If you’re looking for a medium-length hike in the park, the Orange Trail is your best bet. It clocks in at 4.2 miles with 456 feet of elevation change. This hike loops around the golf course. Some of it does run along a road, so if you’re looking to avoid traffic, complete the trail as an out and back instead of a loop. Beware that this will increase the distance to about six miles.
North Park Red and Blue Dot Trail
If you’re looking for something longer than all the above trails, check out the Red and Blue Dot trail. At 9.2 miles, it’s a solid hike. AllTrails reviews mention that this hike is not well marked in places.
For a complete printable map of North Park, visit the Allegheny County website. For interactive maps of the trails at North Park, I highly recommend AllTrails. Remember that all trails at North Park are multi-use so please be respectful and polite!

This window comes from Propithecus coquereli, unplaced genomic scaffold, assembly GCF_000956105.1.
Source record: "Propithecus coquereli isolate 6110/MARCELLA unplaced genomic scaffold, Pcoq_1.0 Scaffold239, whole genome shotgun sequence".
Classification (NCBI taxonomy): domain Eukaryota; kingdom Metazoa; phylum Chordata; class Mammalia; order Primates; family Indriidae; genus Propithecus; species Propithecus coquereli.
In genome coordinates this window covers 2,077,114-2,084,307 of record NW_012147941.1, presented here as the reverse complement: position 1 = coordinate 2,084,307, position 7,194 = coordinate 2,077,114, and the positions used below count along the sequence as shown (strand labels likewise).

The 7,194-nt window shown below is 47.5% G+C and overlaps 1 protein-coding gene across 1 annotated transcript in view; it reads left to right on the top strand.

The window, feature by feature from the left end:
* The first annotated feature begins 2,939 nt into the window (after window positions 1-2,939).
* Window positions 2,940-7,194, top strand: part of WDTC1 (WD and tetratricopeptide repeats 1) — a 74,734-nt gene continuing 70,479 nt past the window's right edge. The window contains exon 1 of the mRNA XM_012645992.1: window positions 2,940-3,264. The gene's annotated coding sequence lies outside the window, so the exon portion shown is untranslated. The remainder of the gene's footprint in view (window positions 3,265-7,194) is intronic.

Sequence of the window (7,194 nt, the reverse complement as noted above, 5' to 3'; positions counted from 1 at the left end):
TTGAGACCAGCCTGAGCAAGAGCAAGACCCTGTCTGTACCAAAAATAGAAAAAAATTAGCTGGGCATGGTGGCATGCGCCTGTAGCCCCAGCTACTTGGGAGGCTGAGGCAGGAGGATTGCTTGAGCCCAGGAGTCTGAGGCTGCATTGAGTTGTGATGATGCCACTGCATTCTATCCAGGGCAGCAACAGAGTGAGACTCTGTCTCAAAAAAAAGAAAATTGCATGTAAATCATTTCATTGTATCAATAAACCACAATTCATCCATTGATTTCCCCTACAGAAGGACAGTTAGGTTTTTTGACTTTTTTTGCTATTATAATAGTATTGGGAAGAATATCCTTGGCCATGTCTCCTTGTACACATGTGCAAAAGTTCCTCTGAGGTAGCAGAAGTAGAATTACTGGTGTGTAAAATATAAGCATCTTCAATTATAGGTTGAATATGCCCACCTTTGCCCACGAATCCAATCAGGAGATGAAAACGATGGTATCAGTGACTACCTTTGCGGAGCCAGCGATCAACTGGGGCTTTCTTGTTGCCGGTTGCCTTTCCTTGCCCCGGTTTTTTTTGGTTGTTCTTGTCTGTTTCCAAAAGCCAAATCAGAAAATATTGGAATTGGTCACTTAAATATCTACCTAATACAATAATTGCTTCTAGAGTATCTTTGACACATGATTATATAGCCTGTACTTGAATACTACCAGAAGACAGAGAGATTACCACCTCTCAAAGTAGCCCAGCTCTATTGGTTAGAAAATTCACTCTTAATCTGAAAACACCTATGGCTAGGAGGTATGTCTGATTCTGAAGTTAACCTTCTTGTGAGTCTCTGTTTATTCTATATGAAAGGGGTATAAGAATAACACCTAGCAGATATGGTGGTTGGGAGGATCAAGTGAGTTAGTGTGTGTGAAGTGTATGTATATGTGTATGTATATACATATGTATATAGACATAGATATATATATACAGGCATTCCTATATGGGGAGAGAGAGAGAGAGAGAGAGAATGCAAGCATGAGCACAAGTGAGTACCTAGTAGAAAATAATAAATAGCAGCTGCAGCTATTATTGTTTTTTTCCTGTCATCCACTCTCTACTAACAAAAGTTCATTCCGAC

Looking for more hikes near Pittsburgh? Check out this list of the Best Hikes Near Pittsburgh!
About North Park
North Park is a 3,075-acre park located in Northern Allegheny County. Completed in 1931, North Park is located 15 miles northeast of downtown Pittsburgh in Hampton, McCandless, and Pine Townships. It is the largest park in the nine-park Allegheny county park system. North Park’s development via the Civilian Conservation Corps (CCC) was important for local employment during the Great Depression.
What To Do in North Park
North Park’s main feature is its 65-acre lake that offers fishing and kayaking. The lake is the largest man-made body of water in Allegheny County. It features a vintage boathouse, where you can rent a kayak, SUP, canoe, or pedalboat from Venture Outdoors. Once you’re done adventuring, visit Over the Bar, a casual restaurant that offers great views of the lake.